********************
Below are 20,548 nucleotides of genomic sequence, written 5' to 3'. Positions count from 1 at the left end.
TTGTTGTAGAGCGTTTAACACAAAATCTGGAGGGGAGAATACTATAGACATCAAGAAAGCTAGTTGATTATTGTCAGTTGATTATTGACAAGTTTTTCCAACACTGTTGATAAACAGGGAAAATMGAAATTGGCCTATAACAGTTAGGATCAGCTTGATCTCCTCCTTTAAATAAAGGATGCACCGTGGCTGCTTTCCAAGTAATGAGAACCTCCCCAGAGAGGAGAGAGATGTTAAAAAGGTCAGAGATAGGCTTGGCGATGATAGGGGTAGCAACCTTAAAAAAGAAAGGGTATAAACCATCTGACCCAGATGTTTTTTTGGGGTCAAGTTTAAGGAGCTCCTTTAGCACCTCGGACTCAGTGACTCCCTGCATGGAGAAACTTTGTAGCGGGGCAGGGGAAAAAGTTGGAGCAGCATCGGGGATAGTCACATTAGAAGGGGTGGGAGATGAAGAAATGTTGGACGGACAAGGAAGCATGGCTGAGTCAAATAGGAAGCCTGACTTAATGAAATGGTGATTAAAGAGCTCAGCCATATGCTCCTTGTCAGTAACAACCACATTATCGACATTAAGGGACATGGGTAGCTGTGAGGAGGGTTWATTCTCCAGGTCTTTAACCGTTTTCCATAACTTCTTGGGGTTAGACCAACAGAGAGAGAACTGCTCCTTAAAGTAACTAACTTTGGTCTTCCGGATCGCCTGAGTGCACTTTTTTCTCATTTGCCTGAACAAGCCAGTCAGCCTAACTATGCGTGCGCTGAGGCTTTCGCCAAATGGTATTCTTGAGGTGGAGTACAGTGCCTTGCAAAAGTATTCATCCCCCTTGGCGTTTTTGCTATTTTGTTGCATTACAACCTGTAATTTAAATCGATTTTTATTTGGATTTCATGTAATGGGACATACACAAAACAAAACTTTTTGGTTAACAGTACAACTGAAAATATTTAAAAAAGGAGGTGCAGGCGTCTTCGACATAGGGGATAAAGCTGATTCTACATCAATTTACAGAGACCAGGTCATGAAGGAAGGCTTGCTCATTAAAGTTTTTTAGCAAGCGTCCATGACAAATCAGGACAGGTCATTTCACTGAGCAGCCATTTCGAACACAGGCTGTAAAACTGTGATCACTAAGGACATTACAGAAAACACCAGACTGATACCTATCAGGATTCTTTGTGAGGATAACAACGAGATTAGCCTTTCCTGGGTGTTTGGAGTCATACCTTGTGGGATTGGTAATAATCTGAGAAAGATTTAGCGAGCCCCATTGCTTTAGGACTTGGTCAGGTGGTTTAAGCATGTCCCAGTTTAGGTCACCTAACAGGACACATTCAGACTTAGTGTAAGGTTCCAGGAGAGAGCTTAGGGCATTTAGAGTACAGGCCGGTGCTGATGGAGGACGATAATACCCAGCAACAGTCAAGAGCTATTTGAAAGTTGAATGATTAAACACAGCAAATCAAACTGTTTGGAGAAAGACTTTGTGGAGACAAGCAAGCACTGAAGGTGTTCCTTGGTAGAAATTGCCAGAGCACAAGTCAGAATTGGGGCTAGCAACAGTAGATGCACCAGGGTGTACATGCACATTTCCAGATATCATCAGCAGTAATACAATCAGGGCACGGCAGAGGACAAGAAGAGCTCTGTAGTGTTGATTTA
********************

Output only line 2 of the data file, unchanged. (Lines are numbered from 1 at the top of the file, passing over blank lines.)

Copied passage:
TTGTTGTAGAGCGTTTAACACAAAATCTGGAGGGGAGAATACTATAGACATCAAGAAAGCTAGTTGATTATTGTCAGTTGATTATTGACAAGTTTTTCCAACACTGTTGATAAACAGGGAAAATMGAAATTGGCCTATAACAGTTAGGATCAGCTTGATCTCCTCCTTTAAATAAAGGATGCACCGTGGCTGCTTTCCAAGTAATGAGAACCTCCCCAGAGAGGAGAGAGATGTTAAAAAGGTCAGAGATAGGCTTGGCGATGATAGGGGTAGCAACCTTAAAAAAGAAAGGGTATAAACCATCTGACCCAGATGTTTTTTTGGGGTCAAGTTTAAGGAGCTCCTTTAGCACCTCGGACTCAGTGACTCCCTGCATGGAGAAACTTTGTAGCGGGGCAGGGGAAAAAGTTGGAGCAGCATCGGGGATAGTCACATTAGAAGGGGTGGGAGATGAAGAAATGTTGGACGGACAAGGAAGCATGGCTGAGTCAAATAGGAAGCCTGACTTAATGAAATGGTGATTAAAGAGCTCAGCCATATGCTCCTTGTCAGTAACAACCACATTATCGACATTAAGGGACATGGGTAGCTGTGAGGAGGGTTWATTCTCCAGGTCTTTAACCGTTTTCCATAACTTCTTGGGGTTAGACCAACAGAGAGAGAACTGCTCCTTAAAGTAACTAACTTTGGTCTTCCGGATCGCCTGAGTGCACTTTTTTCTCATTTGCCTGAACAAGCCAGTCAGCCTAACTATGCGTGCGCTGAGGCTTTCGCCAAATGGTATTCTTGAGGTGGAGTACAGTGCCTTGCAAAAGTATTCATCCCCCTTGGCGTTTTTGCTATTTTGTTGCATTACAACCTGTAATTTAAATCGATTTTTATTTGGATTTCATGTAATGGGACATACACAAAACAAAACTTTTTGGTTAACAGTACAACTGAAAATATTTAAAAAAGGAGGTGCAGGCGTCTTCGACATAGGGGATAAAGCTGATTCTACATCAATTTACAGAGACCAGGTCATGAAGGAAGGCTTGCTCATTAAAGTTTTTTAGCAAGCGTCCATGACAAATCAGGACAGGTCATTTCACTGAGCAGCCATTTCGAACACAGGCTGTAAAACTGTGATCACTAAGGACATTACAGAAAACACCAGACTGATACCTATCAGGATTCTTTGTGAGGATAACAACGAGATTAGCCTTTCCTGGGTGTTTGGAGTCATACCTTGTGGGATTGGTAATAATCTGAGAAAGATTTAGCGAGCCCCATTGCTTTAGGACTTGGTCAGGTGGTTTAAGCATGTCCCAGTTTAGGTCACCTAACAGGACACATTCAGACTTAGTGTAAGGTTCCAGGAGAGAGCTTAGGGCATTTAGAGTACAGGCCGGTGCTGATGGAGGACGATAATACCCAGCAACAGTCAAGAGCTATTTGAAAGTTGAATGATTAAACACAGCAAATCAAACTGTTTGGAGAAAGACTTTGTGGAGACAAGCAAGCACTGAAGGTGTTCCTTGGTAGAAATTGCCAGAGCACAAGTCAGAATTGGGGCTAGCAACAGTAGATGCACCAGGGTGTACATGCACATTTCCAGATATCATCAGCAGTAATACAATCAGGGCACGGCAGAGGACAAGAAGAGCTCTGTAGTGTTGATTTA